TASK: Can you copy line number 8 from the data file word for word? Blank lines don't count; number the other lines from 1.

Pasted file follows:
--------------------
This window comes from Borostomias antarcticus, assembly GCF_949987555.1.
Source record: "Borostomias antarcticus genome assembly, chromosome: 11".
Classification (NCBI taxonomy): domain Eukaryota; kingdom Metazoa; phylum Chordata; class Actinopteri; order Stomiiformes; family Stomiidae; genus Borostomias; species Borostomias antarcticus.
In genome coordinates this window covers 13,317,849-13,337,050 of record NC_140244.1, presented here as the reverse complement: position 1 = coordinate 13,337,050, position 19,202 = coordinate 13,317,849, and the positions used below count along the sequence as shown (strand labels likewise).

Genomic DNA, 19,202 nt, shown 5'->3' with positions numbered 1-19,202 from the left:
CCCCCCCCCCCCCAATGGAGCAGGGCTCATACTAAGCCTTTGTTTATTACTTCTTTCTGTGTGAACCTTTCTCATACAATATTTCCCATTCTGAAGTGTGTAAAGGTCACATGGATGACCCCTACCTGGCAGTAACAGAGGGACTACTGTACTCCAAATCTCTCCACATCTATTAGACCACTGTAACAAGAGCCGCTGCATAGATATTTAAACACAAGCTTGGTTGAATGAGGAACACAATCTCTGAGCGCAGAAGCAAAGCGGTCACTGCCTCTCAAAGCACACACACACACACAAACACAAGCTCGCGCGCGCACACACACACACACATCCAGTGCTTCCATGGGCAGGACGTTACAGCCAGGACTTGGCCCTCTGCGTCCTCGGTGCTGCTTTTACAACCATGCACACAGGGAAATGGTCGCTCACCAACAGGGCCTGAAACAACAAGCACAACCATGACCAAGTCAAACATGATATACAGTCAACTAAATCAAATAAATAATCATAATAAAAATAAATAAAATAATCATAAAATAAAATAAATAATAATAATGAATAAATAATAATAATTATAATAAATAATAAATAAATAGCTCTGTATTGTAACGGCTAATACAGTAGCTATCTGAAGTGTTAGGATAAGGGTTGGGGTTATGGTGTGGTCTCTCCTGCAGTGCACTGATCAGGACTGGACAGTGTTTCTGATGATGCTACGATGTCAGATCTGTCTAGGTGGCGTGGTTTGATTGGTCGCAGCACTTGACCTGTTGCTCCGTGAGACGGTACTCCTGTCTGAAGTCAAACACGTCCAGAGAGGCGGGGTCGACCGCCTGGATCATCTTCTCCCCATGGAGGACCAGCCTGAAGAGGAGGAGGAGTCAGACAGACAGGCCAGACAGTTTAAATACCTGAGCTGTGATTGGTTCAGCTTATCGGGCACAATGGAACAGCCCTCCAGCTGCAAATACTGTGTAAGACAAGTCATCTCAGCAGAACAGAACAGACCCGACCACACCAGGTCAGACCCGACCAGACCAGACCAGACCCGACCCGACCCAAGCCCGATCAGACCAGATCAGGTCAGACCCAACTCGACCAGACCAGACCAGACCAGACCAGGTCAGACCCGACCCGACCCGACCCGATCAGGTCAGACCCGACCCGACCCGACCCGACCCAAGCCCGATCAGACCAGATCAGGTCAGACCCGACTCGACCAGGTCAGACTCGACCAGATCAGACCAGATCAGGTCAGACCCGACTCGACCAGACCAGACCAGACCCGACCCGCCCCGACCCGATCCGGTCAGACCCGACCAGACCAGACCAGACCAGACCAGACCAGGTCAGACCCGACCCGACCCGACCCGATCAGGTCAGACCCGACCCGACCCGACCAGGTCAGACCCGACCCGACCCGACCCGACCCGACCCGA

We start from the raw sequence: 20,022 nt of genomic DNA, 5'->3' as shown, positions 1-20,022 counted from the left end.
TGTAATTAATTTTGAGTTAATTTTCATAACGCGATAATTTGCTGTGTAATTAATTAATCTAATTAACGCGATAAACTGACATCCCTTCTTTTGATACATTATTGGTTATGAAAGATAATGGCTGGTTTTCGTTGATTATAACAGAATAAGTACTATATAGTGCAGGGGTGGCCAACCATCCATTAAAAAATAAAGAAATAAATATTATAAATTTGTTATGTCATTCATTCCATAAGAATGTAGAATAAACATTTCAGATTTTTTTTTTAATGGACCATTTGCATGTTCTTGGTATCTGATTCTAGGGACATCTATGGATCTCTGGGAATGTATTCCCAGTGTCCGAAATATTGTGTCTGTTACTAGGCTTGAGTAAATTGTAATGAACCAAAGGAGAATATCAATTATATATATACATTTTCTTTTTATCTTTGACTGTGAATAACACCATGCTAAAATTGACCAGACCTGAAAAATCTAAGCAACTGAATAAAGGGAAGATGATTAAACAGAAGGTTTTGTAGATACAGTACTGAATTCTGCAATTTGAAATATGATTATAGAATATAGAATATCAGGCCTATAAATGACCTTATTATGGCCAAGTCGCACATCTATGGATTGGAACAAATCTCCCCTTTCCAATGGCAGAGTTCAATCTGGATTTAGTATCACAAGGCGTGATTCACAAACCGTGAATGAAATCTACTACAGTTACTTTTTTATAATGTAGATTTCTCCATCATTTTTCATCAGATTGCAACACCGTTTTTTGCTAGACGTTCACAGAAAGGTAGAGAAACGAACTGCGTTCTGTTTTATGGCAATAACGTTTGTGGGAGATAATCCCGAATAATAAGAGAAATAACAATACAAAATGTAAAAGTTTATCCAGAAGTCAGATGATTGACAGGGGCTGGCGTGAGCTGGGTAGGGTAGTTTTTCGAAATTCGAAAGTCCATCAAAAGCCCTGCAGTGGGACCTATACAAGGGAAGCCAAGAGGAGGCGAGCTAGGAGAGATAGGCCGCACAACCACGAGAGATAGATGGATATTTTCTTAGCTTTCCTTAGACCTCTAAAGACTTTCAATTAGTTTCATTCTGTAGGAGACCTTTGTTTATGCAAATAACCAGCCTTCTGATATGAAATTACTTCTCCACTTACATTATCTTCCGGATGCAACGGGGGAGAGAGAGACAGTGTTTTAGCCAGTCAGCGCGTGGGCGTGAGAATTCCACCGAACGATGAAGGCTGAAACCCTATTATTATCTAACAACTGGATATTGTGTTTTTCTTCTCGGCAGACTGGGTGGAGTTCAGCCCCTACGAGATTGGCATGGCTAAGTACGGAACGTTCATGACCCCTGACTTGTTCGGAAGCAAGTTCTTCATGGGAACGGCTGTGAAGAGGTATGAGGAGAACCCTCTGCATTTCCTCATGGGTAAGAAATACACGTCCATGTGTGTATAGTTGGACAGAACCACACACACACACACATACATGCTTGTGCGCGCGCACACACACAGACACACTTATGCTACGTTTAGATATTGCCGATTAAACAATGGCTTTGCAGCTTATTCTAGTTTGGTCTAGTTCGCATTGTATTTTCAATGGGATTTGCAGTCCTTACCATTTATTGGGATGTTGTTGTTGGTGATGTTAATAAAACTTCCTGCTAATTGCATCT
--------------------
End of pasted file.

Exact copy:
TGTAATTAATTTTGAGTTAATTTTCATAACGCGATAATTTGCTGTGTAATTAATTAATCTAATTAACGCGATAAACTGACATCCCTTCTTTTGATACATTATTGGTTATGAAAGATAATGGCTGGTTTTCGTTGATTATAACAGAATAAGTACTATATAGTGCAGGGGTGGCCAACCATCCATTAAAAAATAAAGAAATAAATATTATAAATTTGTTATGTCATTCATTCCATAAGAATGTAGAATAAACATTTCAGATTTTTTTTTTAATGGACCATTTGCATGTTCTTGGTATCTGATTCTAGGGACATCTATGGATCTCTGGGAATGTATTCCCAGTGTCCGAAATATTGTGTCTGTTACTAGGCTTGAGTAAATTGTAATGAACCAAAGGAGAATATCAATTATATATATACATTTTCTTTTTATCTTTGACTGTGAATAACACCATGCTAAAATTGACCAGACCTGAAAAATCTAAGCAACTGAATAAAGGGAAGATGATTAAACAGAAGGTTTTGTAGATACAGTACTGAATTCTGCAATTTGAAATATGATTATAGAATATAGAATATCAGGCCTATAAATGACCTTATTATGGCCAAGTCGCACATCTATGGATTGGAACAAATCTCCCCTTTCCAATGGCAGAGTTCAATCTGGATTTAGTATCACAAGGCGTGATTCACAAACCGTGAATGAAATCTACTACAGTTACTTTTTTATAATGTAGATTTCTCCATCATTTTTCATCAGATTGCAACACCGTTTTTTGCTAGACGTTCACAGAAAGGTAGAGAAACGAACTGCGTTCTGTTTTATGGCAATAACGTTTGTGGGAGATAATCCCGAATAATAAGAGAAATAACAATACAAAATGTAAAAGTTTATCCAGAAGTCAGATGATTGACAGGGGCTGGCGTGAGCTGGGTAGGGTAGTTTTTCGAAATTCGAAAGTCCATCAAAAGCCCTGCAGTGGGACCTATACAAGGGAAGCCAAGAGGAGGCGAGCTAGGAGAGATAGGCCGCACAACCACGAGAGATAGATGGATATTTTCTTAGCTTTCCTTAGACCTCTAAAGACTTTCAATTAGTTTCATTCTGTAGGAGACCTTTGTTTATGCAAATAACCAGCCTTCTGATATGAAATTACTTCTCCACTTACATTATCTTCCGGATGCAACGGGGGAGAGAGAGACAGTGTTTTAGCCAGTCAGCGCGTGGGCGTGAGAATTCCACCGAACGATGAAGGCTGAAACCCTATTATTATCTAACAACTGGATATTGTGTTTTTCTTCTCGGCAGACTGGGTGGAGTTCAGCCCCTACGAGATTGGCATGGCTAAGTACGGAACGTTCATGACCCCTGACTTGTTCGGAAGCAAGTTCTTCATGGGAACGGCTGTGAAGAGGTATGAGGAGAACCCTCTGCATTTCCTCATGGGTAAGAAATACACGTCCATGTGTGTATAGTTGGACAGAACCACACACACACACACATACATGCTTGTGCGCGCGCACACACACAGACACACTTATGCTACGTTTAGATATTGCCGATTAAACAATGGCTTTGCAGCTTATTCTAGTTTGGTCTAGTTCGCATTGTATTTTCAATGGGATTTGCAGTCCTTACCATTTATTGGGATGTTGTTGTTGGTGATGTTAATAAAACTTCCTGCTAATTGCATCT